No patterns were identified to support the proposition that attendance would be better when there were fewer planned contacts.

Support for proposition that participants’ attendance rates are greater if scheduling is responsive to participant than if it is not

We categorized interventions as having flexible scheduling based on how readily participants could adjust the timing and/or location of the contact. DOT and telephone interventions were classified as more flexible, whereas group and individual teaching/counseling interventions with set times for sessions were classified as less flexible. Overall, patterns in the data supported the proposition that flexible scheduling explains greater rates of attendance (Figure 3). Most DOT interventions offer flexibility in the time of contacts and many offer flexibility in location; DOT interventions had the highest rates of attendance. The lowest attendance rate among DOT interventions was for the one that was not flexible and linked DOT to participants’ methadone appointments (Lucas et al., 2007). Groups are particularly difficult to schedule in a fashion that is responsive to all participants, and they also had low attendance rates. Contrary to the proposition, however, in-person, individual teaching/counseling interventions had consistently good attendance rates, even though participants had to attend at a set time for their appointments.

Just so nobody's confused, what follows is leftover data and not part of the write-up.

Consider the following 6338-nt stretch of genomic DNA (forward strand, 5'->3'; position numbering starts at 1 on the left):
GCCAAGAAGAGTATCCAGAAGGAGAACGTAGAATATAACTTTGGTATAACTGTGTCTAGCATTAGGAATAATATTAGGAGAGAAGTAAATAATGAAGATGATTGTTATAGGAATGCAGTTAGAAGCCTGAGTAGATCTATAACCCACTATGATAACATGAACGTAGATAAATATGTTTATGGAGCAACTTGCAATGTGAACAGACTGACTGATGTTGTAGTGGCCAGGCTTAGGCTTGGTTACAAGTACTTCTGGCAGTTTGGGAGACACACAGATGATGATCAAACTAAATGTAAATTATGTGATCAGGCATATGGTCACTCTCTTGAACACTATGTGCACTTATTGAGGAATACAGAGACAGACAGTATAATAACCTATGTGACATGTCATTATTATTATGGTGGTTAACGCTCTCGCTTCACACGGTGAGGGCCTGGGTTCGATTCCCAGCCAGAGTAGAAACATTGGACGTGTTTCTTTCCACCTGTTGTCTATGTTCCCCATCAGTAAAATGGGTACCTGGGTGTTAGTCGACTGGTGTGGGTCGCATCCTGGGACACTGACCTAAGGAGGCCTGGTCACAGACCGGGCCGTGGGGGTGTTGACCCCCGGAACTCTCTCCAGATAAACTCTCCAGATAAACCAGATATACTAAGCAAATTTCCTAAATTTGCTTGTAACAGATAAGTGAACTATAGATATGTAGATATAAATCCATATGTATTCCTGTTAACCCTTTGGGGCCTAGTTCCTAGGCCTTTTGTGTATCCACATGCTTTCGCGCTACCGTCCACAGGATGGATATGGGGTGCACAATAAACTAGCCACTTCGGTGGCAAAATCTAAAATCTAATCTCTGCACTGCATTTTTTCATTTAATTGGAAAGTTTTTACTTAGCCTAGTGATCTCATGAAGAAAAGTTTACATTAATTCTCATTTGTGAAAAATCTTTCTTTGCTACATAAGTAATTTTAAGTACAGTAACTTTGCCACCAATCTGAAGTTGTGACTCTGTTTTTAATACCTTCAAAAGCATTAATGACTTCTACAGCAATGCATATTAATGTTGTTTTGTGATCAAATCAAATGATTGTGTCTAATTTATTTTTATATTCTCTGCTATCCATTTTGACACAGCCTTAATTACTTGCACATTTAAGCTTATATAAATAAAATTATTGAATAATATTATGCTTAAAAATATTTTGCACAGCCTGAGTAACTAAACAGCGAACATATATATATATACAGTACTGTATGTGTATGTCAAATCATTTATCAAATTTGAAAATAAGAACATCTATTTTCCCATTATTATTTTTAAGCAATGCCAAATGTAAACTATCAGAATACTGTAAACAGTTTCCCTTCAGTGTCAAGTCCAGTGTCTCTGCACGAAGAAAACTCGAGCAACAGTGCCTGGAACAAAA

Figure 3
Attendance Rates by Intervention Type

Evaluating the new proposition that attendance rates are greater when the intervener and patient develop a strong relationship than when they do not